i louse republicans in their report denounce the naval appropriation
estimated by the democratic majority, declaring it to be altogether in
adequate for the navy increase which must be made, and saying that
the biggest features of the expansion program have been ignored by
President is said to be thinking of a plan for peace, having dis
covered the possibility of intervention by neutrals.
New Army bill reached the President today but was not signed.
Secretary of War Baker decides for courtmarlial for the lldmili
l la men who refused to report when the state national guard was called
out for border service. The President is to apimint personnel of tri
bunal to hear noted case.
BERLIN, May25 French counter attack today at Commiers re
pulsed. Germans captured trenches southwest and south of Douau
monl, and Ilaudremont quarries.
PARIS, May 25 French admit that Germans have gained quar
ries and they also made gains east of Commiers.
HONOLULU, May 25 Great Northern is coming back on per
manent route. Fast service will be resumed on November 7,says wire
less from W'aldron.
Tourist crowd is sure, say promotion heads. With the coming of
ihe new Matson liner next spring, traffic will be record-breaking.
Deficiency of water supply seen at fire. Manager of water depart
ment says fault lies with system. Bonds are needed. $2,000,000 to in
crease Oahu Sugar Company capital, is the rumor. Street hears there
may be a million in stock dividend and another million sold at par. Re
port is unconfirmed, no action having as yet been taken. Mill enlarge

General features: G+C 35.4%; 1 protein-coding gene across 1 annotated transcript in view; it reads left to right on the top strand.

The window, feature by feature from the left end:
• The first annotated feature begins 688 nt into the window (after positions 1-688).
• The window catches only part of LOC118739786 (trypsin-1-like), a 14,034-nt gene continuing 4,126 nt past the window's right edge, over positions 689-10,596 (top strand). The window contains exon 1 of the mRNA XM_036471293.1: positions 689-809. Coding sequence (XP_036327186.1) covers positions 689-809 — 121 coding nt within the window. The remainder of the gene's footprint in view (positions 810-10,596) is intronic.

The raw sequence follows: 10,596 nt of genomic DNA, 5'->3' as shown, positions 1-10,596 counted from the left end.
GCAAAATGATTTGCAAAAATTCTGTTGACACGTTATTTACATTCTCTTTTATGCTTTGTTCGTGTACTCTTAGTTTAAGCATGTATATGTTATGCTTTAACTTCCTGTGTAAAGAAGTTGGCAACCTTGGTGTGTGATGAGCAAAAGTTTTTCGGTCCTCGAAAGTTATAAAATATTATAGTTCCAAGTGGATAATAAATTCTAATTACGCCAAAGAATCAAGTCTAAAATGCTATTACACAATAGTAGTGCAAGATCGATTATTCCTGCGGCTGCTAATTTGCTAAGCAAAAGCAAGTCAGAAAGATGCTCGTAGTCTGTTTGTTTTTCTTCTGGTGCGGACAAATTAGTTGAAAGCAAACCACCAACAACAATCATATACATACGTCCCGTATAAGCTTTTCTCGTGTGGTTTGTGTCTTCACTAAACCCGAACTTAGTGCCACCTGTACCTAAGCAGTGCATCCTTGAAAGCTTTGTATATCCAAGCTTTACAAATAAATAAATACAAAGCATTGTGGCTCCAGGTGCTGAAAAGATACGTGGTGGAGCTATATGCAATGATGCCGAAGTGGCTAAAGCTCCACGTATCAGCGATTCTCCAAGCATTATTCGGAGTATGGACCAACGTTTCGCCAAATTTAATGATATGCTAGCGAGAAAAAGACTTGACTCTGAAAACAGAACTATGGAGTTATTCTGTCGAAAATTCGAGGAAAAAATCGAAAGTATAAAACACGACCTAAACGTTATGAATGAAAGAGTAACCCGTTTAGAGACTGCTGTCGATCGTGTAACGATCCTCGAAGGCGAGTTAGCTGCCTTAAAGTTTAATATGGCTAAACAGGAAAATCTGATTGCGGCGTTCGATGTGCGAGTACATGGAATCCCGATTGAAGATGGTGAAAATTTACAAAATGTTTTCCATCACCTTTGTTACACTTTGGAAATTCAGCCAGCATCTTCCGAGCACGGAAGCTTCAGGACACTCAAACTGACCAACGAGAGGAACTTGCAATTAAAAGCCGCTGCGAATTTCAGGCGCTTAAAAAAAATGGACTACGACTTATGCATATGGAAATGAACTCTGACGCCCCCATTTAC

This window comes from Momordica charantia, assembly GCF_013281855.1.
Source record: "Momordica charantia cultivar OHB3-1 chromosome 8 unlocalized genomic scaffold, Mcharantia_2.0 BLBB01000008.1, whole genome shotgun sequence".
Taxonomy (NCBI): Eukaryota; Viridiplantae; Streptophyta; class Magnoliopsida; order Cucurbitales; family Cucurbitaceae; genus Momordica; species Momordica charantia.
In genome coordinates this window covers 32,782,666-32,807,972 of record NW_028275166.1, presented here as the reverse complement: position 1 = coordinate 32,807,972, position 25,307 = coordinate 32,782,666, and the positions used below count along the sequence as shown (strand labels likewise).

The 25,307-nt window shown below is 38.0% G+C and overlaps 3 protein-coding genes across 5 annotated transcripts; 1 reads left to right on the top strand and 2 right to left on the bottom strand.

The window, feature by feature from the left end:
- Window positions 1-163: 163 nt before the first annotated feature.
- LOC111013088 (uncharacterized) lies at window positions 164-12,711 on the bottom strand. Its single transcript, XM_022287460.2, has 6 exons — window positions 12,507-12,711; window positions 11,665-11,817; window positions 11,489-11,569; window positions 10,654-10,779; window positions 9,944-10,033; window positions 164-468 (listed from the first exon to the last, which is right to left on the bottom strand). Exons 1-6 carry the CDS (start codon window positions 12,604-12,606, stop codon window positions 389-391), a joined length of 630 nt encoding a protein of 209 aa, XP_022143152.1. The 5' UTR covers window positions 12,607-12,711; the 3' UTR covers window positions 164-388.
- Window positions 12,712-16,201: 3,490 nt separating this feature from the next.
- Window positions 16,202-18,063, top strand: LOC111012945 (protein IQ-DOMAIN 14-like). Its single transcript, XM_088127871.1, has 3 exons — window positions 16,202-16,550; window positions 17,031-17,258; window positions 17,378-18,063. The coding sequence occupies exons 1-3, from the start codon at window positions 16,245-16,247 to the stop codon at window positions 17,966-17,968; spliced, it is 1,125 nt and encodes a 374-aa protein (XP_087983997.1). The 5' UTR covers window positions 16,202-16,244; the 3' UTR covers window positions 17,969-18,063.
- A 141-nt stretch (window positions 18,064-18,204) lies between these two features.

ment and water system would be covered by the increase.
Publicity put an end to the gambling on railroad train. Action by
company and employers of workmen follow upon exposure made.
Early morning blaze destroyed frame cottage owned by Manuel
Richards at Kahili. Place was rented to soldiers. No one was in house
at the time of the fire. No trace of fire's origin.
HONOLULU, May 25 British Red Cross contributions are in
i-xcess of $2,500. All nationalities were among donors.
I'.ishop Estate sues to recover Kawailoa land. Action for eject
ment of Waialua Agricultural company filed in circuit court. Tract
said to be worth about one million dollars. Trustees claim sugar com
pany has tailed to cultivate tract as agreed.
Hawaiians bilked by countryman. Territorial officials hard on
trail of alleged land sharks. Woman wants property deeded to W. K.
Dimoiid, who swindled her. Says 30 acres of land obtained from her
PARIS, May 25 Bavarians break hold of Gaul on Douaumont.
Two fresh divisions hurled into attack after five successive failures to
succeed in smashing through French defense. Gen. lVtain clings to
immediate approach. Comiers on Verdun front is once again scene
of fighting. Germans win initial conflict but are reversed.
W ASHINGTON, May 25 Navy bill carries large increases.
Mea-uve reported by House committee appropriates $2-K),(XX),000 for
iuiv y purposes.
I'.l-'.KLIN, May 25 Supply of meat in Germany put under ban.
licrlin government issues order placing entire output in hands of